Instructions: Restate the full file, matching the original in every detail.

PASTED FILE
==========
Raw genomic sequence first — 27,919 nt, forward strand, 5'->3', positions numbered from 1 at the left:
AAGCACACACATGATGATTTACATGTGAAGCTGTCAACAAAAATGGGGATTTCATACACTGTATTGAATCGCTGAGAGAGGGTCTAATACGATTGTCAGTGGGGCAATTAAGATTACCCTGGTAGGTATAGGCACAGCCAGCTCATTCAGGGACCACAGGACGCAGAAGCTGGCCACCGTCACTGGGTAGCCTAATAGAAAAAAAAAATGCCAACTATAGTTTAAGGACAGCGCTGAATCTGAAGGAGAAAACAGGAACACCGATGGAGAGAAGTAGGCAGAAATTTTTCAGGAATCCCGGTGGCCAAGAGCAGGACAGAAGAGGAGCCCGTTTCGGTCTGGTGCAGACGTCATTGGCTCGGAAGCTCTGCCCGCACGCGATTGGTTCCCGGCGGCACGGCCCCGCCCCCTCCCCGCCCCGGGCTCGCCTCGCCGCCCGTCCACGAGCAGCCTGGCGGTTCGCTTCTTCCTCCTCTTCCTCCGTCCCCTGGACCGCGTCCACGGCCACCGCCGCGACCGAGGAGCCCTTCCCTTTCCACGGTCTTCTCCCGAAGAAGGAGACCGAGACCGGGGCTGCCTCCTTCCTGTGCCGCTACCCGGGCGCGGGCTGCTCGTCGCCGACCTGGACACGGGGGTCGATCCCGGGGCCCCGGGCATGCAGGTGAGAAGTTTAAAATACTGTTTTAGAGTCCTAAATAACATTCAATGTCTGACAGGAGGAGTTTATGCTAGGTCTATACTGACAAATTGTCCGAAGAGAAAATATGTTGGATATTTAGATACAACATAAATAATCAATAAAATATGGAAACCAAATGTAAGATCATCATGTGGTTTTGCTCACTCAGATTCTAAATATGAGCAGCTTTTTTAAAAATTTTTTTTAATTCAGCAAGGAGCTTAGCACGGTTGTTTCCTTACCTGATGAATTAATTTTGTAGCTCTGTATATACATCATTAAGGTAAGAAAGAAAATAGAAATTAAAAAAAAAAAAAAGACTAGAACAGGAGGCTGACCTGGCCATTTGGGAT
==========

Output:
Raw genomic sequence first — 27,919 nt, forward strand, 5'->3', positions numbered from 1 at the left:
AAGCACACACATGATGATTTACATGTGAAGCTGTCAACAAAAATGGGGATTTCATACACTGTATTGAATCGCTGAGAGAGGGTCTAATACGATTGTCAGTGGGGCAATTAAGATTACCCTGGTAGGTATAGGCACAGCCAGCTCATTCAGGGACCACAGGACGCAGAAGCTGGCCACCGTCACTGGGTAGCCTAATAGAAAAAAAAAATGCCAACTATAGTTTAAGGACAGCGCTGAATCTGAAGGAGAAAACAGGAACACCGATGGAGAGAAGTAGGCAGAAATTTTTCAGGAATCCCGGTGGCCAAGAGCAGGACAGAAGAGGAGCCCGTTTCGGTCTGGTGCAGACGTCATTGGCTCGGAAGCTCTGCCCGCACGCGATTGGTTCCCGGCGGCACGGCCCCGCCCCCTCCCCGCCCCGGGCTCGCCTCGCCGCCCGTCCACGAGCAGCCTGGCGGTTCGCTTCTTCCTCCTCTTCCTCCGTCCCCTGGACCGCGTCCACGGCCACCGCCGCGACCGAGGAGCCCTTCCCTTTCCACGGTCTTCTCCCGAAGAAGGAGACCGAGACCGGGGCTGCCTCCTTCCTGTGCCGCTACCCGGGCGCGGGCTGCTCGTCGCCGACCTGGACACGGGGGTCGATCCCGGGGCCCCGGGCATGCAGGTGAGAAGTTTAAAATACTGTTTTAGAGTCCTAAATAACATTCAATGTCTGACAGGAGGAGTTTATGCTAGGTCTATACTGACAAATTGTCCGAAGAGAAAATATGTTGGATATTTAGATACAACATAAATAATCAATAAAATATGGAAACCAAATGTAAGATCATCATGTGGTTTTGCTCACTCAGATTCTAAATATGAGCAGCTTTTTTAAAAATTTTTTTTAATTCAGCAAGGAGCTTAGCACGGTTGTTTCCTTACCTGATGAATTAATTTTGTAGCTCTGTATATACATCATTAAGGTAAGAAAGAAAATAGAAATTAAAAAAAAAAAAAAGACTAGAACAGGAGGCTGACCTGGCCATTTGGGAT